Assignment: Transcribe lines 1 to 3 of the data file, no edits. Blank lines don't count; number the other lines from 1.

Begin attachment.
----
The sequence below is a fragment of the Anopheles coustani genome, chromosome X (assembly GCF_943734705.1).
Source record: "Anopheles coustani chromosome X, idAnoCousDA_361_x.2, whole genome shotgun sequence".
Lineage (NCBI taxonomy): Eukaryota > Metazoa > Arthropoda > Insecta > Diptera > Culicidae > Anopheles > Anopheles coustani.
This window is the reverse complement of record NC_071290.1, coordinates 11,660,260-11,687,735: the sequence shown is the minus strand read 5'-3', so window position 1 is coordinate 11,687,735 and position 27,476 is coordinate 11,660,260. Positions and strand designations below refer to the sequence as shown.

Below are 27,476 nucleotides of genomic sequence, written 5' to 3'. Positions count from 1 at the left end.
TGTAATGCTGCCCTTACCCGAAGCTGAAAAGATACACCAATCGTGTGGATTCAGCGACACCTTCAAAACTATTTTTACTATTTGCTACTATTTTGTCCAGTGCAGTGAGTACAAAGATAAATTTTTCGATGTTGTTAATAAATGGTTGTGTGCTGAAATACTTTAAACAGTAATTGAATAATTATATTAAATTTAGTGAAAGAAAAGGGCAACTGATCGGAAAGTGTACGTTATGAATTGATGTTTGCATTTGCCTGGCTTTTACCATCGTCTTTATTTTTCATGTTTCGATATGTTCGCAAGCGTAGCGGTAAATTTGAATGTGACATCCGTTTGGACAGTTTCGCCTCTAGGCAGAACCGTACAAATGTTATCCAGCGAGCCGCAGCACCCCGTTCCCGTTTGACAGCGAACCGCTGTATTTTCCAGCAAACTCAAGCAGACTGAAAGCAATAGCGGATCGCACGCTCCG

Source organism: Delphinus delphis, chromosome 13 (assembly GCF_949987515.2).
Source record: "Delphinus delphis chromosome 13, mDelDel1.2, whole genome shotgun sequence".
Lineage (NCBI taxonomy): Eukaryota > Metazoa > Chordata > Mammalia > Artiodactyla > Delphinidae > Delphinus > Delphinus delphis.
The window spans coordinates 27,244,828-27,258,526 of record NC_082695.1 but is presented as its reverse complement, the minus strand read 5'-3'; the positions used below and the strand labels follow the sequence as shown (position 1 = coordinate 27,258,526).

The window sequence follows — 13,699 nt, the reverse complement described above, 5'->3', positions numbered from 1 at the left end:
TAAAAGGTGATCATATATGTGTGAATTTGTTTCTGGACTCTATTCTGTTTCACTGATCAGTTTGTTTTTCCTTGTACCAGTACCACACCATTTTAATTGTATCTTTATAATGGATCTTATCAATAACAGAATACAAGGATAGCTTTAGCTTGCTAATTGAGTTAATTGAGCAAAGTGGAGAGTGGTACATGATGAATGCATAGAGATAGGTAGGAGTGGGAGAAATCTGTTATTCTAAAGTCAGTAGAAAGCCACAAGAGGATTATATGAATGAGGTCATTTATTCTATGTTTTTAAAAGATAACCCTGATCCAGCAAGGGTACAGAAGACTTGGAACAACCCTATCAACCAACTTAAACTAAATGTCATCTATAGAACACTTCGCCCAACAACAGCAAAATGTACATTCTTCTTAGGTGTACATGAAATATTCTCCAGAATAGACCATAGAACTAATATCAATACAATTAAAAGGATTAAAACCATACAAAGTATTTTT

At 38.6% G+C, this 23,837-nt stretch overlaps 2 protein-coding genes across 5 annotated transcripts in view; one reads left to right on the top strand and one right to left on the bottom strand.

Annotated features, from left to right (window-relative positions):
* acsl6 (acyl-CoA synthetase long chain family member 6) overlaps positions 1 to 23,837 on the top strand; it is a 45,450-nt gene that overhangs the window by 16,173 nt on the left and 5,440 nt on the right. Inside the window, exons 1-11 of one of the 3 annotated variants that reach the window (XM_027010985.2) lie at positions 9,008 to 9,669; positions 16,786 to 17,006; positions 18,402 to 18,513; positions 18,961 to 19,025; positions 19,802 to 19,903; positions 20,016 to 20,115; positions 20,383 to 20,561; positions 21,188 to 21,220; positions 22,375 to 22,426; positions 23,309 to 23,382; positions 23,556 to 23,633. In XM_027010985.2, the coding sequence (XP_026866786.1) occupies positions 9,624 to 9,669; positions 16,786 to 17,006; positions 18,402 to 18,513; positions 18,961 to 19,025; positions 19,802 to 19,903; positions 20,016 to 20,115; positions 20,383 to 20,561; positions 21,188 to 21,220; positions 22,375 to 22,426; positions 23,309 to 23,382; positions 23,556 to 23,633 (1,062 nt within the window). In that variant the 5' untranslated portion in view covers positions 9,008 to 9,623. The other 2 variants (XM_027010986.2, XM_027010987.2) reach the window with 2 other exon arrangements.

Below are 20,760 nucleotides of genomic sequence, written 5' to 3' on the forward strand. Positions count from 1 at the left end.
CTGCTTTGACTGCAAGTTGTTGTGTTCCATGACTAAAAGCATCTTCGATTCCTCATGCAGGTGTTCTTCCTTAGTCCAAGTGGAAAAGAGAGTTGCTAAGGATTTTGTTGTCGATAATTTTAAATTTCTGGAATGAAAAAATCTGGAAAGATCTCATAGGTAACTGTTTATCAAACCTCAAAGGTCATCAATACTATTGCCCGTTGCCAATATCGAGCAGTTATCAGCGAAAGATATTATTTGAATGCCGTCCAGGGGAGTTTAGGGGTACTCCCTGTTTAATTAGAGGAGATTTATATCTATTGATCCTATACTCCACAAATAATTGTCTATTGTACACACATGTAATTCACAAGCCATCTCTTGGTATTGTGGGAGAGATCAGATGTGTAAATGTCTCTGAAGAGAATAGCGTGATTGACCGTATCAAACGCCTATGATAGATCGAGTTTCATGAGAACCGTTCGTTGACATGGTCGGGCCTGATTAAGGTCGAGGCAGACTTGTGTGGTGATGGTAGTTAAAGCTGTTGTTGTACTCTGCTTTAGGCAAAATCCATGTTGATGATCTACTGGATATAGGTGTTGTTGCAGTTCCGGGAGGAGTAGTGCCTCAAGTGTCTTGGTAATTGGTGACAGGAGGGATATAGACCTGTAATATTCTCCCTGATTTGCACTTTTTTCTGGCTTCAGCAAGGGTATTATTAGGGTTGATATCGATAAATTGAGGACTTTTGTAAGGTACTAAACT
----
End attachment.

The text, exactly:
The sequence below is a fragment of the Anopheles coustani genome, chromosome X (assembly GCF_943734705.1).
Source record: "Anopheles coustani chromosome X, idAnoCousDA_361_x.2, whole genome shotgun sequence".
Lineage (NCBI taxonomy): Eukaryota > Metazoa > Arthropoda > Insecta > Diptera > Culicidae > Anopheles > Anopheles coustani.